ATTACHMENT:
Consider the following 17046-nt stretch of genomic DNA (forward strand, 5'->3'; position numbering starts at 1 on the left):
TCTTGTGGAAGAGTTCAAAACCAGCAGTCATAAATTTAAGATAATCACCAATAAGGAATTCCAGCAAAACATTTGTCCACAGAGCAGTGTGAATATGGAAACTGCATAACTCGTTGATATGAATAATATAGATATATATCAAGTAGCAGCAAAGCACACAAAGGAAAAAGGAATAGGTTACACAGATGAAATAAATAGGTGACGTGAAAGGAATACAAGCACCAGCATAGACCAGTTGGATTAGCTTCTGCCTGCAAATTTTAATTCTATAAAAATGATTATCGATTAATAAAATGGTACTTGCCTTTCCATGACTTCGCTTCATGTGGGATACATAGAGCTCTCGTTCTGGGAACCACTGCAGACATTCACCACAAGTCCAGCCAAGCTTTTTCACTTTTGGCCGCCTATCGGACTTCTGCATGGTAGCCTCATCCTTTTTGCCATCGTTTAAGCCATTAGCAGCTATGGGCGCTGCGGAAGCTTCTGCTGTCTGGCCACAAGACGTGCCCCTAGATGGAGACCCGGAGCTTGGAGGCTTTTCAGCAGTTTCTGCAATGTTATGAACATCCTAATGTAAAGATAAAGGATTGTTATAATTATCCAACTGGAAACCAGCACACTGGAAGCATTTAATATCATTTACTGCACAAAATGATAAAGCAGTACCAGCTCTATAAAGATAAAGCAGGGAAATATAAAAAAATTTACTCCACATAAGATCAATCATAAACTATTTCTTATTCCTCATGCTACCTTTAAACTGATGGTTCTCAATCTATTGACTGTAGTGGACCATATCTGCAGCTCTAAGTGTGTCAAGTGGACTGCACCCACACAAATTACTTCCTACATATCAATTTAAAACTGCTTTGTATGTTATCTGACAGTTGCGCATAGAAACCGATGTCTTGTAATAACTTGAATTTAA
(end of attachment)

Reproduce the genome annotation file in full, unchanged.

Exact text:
Consider the following 17046-nt stretch of genomic DNA (forward strand, 5'->3'; position numbering starts at 1 on the left):
TCTTGTGGAAGAGTTCAAAACCAGCAGTCATAAATTTAAGATAATCACCAATAAGGAATTCCAGCAAAACATTTGTCCACAGAGCAGTGTGAATATGGAAACTGCATAACTCGTTGATATGAATAATATAGATATATATCAAGTAGCAGCAAAGCACACAAAGGAAAAAGGAATAGGTTACACAGATGAAATAAATAGGTGACGTGAAAGGAATACAAGCACCAGCATAGACCAGTTGGATTAGCTTCTGCCTGCAAATTTTAATTCTATAAAAATGATTATCGATTAATAAAATGGTACTTGCCTTTCCATGACTTCGCTTCATGTGGGATACATAGAGCTCTCGTTCTGGGAACCACTGCAGACATTCACCACAAGTCCAGCCAAGCTTTTTCACTTTTGGCCGCCTATCGGACTTCTGCATGGTAGCCTCATCCTTTTTGCCATCGTTTAAGCCATTAGCAGCTATGGGCGCTGCGGAAGCTTCTGCTGTCTGGCCACAAGACGTGCCCCTAGATGGAGACCCGGAGCTTGGAGGCTTTTCAGCAGTTTCTGCAATGTTATGAACATCCTAATGTAAAGATAAAGGATTGTTATAATTATCCAACTGGAAACCAGCACACTGGAAGCATTTAATATCATTTACTGCACAAAATGATAAAGCAGTACCAGCTCTATAAAGATAAAGCAGGGAAATATAAAAAAATTTACTCCACATAAGATCAATCATAAACTATTTCTTATTCCTCATGCTACCTTTAAACTGATGGTTCTCAATCTATTGACTGTAGTGGACCATATCTGCAGCTCTAAGTGTGTCAAGTGGACTGCACCCACACAAATTACTTCCTACATATCAATTTAAAACTGCTTTGTATGTTATCTGACAGTTGCGCATAGAAACCGATGTCTTGTAATAACTTGAATTTAA